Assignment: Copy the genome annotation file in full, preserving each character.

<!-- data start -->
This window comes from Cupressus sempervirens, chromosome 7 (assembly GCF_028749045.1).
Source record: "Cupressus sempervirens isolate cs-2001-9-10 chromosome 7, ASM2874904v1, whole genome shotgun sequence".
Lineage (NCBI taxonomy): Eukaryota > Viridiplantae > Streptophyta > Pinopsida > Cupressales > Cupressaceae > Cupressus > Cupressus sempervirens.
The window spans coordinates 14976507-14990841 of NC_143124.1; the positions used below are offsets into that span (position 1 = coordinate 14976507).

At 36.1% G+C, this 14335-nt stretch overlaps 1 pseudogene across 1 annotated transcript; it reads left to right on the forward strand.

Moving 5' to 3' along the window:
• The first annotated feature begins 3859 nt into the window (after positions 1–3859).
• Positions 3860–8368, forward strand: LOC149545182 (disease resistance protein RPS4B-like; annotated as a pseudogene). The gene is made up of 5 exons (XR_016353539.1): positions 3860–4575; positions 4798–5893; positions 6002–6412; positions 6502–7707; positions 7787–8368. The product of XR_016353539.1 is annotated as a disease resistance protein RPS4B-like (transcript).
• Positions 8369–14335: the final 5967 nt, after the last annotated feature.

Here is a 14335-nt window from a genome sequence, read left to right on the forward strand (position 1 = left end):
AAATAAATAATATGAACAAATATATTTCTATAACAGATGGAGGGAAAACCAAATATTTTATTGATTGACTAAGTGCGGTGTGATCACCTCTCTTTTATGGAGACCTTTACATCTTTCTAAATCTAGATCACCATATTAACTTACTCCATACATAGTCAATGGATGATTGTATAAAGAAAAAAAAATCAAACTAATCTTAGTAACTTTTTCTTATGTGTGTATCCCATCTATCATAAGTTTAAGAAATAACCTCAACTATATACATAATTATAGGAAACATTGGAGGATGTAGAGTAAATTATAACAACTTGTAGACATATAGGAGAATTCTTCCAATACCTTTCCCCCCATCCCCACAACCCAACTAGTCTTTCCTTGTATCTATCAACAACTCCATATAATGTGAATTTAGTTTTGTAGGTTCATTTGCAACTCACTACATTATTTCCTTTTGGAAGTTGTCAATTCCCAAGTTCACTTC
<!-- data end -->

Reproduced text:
This window comes from Cupressus sempervirens, chromosome 7 (assembly GCF_028749045.1).
Source record: "Cupressus sempervirens isolate cs-2001-9-10 chromosome 7, ASM2874904v1, whole genome shotgun sequence".
Lineage (NCBI taxonomy): Eukaryota > Viridiplantae > Streptophyta > Pinopsida > Cupressales > Cupressaceae > Cupressus > Cupressus sempervirens.
The window spans coordinates 14976507-14990841 of NC_143124.1; the positions used below are offsets into that span (position 1 = coordinate 14976507).

At 36.1% G+C, this 14335-nt stretch overlaps 1 pseudogene across 1 annotated transcript; it reads left to right on the forward strand.

Moving 5' to 3' along the window:
• The first annotated feature begins 3859 nt into the window (after positions 1–3859).
• Positions 3860–8368, forward strand: LOC149545182 (disease resistance protein RPS4B-like; annotated as a pseudogene). The gene is made up of 5 exons (XR_016353539.1): positions 3860–4575; positions 4798–5893; positions 6002–6412; positions 6502–7707; positions 7787–8368. The product of XR_016353539.1 is annotated as a disease resistance protein RPS4B-like (transcript).
• Positions 8369–14335: the final 5967 nt, after the last annotated feature.

Here is a 14335-nt window from a genome sequence, read left to right on the forward strand (position 1 = left end):
AAATAAATAATATGAACAAATATATTTCTATAACAGATGGAGGGAAAACCAAATATTTTATTGATTGACTAAGTGCGGTGTGATCACCTCTCTTTTATGGAGACCTTTACATCTTTCTAAATCTAGATCACCATATTAACTTACTCCATACATAGTCAATGGATGATTGTATAAAGAAAAAAAAATCAAACTAATCTTAGTAACTTTTTCTTATGTGTGTATCCCATCTATCATAAGTTTAAGAAATAACCTCAACTATATACATAATTATAGGAAACATTGGAGGATGTAGAGTAAATTATAACAACTTGTAGACATATAGGAGAATTCTTCCAATACCTTTCCCCCCATCCCCACAACCCAACTAGTCTTTCCTTGTATCTATCAACAACTCCATATAATGTGAATTTAGTTTTGTAGGTTCATTTGCAACTCACTACATTATTTCCTTTTGGAAGTTGTCAATTCCCAAGTTCACTTC